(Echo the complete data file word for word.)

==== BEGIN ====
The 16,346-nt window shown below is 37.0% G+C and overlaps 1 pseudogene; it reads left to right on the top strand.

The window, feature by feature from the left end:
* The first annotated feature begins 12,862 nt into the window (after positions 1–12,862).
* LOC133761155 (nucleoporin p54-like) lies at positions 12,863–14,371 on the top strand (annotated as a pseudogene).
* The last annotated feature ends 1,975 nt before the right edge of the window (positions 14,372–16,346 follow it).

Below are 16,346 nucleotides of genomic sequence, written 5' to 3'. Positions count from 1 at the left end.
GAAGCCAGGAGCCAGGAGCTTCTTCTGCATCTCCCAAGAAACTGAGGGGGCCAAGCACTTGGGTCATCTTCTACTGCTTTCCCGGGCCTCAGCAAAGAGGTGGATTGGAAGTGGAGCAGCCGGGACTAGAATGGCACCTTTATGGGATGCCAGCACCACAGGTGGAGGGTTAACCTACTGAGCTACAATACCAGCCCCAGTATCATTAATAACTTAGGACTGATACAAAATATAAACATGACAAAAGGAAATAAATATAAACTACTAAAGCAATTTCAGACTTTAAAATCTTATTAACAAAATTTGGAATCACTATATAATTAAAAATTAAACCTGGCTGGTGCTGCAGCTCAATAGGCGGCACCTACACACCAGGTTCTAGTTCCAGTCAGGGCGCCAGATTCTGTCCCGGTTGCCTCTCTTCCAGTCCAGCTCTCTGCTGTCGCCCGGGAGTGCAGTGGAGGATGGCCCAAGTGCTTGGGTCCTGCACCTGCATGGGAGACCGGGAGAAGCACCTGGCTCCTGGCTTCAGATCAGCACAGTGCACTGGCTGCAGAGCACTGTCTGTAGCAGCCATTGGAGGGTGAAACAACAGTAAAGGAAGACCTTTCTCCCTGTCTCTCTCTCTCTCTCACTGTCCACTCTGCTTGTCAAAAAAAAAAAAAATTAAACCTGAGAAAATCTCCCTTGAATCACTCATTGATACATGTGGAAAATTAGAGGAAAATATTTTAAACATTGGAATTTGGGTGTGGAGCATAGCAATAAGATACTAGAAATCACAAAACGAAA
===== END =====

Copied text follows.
The 16,346-nt window shown below is 37.0% G+C and overlaps 1 pseudogene; it reads left to right on the top strand.

The window, feature by feature from the left end:
* The first annotated feature begins 12,862 nt into the window (after positions 1–12,862).
* LOC133761155 (nucleoporin p54-like) lies at positions 12,863–14,371 on the top strand (annotated as a pseudogene).
* The last annotated feature ends 1,975 nt before the right edge of the window (positions 14,372–16,346 follow it).

Below are 16,346 nucleotides of genomic sequence, written 5' to 3'. Positions count from 1 at the left end.
GAAGCCAGGAGCCAGGAGCTTCTTCTGCATCTCCCAAGAAACTGAGGGGGCCAAGCACTTGGGTCATCTTCTACTGCTTTCCCGGGCCTCAGCAAAGAGGTGGATTGGAAGTGGAGCAGCCGGGACTAGAATGGCACCTTTATGGGATGCCAGCACCACAGGTGGAGGGTTAACCTACTGAGCTACAATACCAGCCCCAGTATCATTAATAACTTAGGACTGATACAAAATATAAACATGACAAAAGGAAATAAATATAAACTACTAAAGCAATTTCAGACTTTAAAATCTTATTAACAAAATTTGGAATCACTATATAATTAAAAATTAAACCTGGCTGGTGCTGCAGCTCAATAGGCGGCACCTACACACCAGGTTCTAGTTCCAGTCAGGGCGCCAGATTCTGTCCCGGTTGCCTCTCTTCCAGTCCAGCTCTCTGCTGTCGCCCGGGAGTGCAGTGGAGGATGGCCCAAGTGCTTGGGTCCTGCACCTGCATGGGAGACCGGGAGAAGCACCTGGCTCCTGGCTTCAGATCAGCACAGTGCACTGGCTGCAGAGCACTGTCTGTAGCAGCCATTGGAGGGTGAAACAACAGTAAAGGAAGACCTTTCTCCCTGTCTCTCTCTCTCTCTCACTGTCCACTCTGCTTGTCAAAAAAAAAAAAAATTAAACCTGAGAAAATCTCCCTTGAATCACTCATTGATACATGTGGAAAATTAGAGGAAAATATTTTAAACATTGGAATTTGGGTGTGGAGCATAGCAATAAGATACTAGAAATCACAAAACGAAA